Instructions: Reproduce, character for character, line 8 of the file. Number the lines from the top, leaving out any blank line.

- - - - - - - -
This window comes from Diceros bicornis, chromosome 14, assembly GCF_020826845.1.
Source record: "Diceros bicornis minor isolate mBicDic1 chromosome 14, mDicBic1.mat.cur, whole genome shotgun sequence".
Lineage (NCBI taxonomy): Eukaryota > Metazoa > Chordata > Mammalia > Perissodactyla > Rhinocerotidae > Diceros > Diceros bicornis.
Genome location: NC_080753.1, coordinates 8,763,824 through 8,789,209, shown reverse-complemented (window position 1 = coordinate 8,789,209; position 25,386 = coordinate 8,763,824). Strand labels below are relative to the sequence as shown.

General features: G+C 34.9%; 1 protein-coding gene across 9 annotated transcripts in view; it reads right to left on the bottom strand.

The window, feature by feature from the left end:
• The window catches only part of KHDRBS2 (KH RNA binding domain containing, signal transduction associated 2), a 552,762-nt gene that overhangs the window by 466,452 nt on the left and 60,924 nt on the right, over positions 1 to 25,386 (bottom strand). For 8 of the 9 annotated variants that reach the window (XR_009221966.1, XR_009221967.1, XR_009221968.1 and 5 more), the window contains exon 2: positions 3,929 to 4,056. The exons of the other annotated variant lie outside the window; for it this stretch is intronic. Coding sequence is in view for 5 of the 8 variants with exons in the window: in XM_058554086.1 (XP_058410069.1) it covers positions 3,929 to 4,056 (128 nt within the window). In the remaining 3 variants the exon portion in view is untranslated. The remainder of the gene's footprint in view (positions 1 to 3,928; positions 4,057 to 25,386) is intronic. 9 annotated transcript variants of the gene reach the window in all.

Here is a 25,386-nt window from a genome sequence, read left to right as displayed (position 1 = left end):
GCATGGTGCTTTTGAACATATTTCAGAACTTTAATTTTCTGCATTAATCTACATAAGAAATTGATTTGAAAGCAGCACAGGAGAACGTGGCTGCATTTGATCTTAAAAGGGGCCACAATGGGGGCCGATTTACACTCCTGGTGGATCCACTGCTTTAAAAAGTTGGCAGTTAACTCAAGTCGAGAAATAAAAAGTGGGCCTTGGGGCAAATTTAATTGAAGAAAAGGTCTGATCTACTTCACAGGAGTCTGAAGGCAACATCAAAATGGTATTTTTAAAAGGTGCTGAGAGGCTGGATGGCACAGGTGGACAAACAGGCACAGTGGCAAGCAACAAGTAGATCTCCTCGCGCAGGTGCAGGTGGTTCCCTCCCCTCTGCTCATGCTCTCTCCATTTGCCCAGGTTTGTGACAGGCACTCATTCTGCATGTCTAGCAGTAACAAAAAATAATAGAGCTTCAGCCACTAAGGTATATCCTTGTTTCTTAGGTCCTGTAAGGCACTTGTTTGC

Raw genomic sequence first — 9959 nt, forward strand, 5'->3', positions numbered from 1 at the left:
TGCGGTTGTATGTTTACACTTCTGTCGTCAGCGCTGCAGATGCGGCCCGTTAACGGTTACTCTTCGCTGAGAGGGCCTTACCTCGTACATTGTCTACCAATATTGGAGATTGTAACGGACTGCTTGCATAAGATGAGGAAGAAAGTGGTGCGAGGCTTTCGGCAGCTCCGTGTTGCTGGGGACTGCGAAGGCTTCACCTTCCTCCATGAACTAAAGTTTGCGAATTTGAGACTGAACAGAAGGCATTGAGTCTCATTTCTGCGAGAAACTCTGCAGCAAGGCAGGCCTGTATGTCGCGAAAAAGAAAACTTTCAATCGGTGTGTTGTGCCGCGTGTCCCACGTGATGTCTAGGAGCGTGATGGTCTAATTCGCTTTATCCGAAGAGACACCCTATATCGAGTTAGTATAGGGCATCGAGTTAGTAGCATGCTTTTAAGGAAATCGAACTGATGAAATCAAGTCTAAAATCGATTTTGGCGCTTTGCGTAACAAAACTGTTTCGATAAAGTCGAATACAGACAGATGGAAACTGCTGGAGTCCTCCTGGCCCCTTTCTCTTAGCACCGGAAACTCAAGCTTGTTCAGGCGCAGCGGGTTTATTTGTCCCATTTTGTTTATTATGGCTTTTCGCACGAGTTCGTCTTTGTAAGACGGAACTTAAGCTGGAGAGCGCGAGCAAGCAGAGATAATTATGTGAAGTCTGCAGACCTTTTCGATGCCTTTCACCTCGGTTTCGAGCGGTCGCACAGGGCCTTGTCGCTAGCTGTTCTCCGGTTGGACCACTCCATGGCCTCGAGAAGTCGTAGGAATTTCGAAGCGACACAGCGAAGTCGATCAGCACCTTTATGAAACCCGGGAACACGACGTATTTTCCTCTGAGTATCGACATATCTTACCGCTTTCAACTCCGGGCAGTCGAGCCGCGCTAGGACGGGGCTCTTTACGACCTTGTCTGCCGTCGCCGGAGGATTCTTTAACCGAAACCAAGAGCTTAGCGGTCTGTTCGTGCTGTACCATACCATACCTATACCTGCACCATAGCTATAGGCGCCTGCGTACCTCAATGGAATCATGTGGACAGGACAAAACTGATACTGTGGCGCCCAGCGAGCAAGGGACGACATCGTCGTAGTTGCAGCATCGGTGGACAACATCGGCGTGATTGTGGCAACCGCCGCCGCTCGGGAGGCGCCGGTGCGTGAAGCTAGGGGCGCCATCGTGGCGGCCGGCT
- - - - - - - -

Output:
Here is a 25,386-nt window from a genome sequence, read left to right as displayed (position 1 = left end):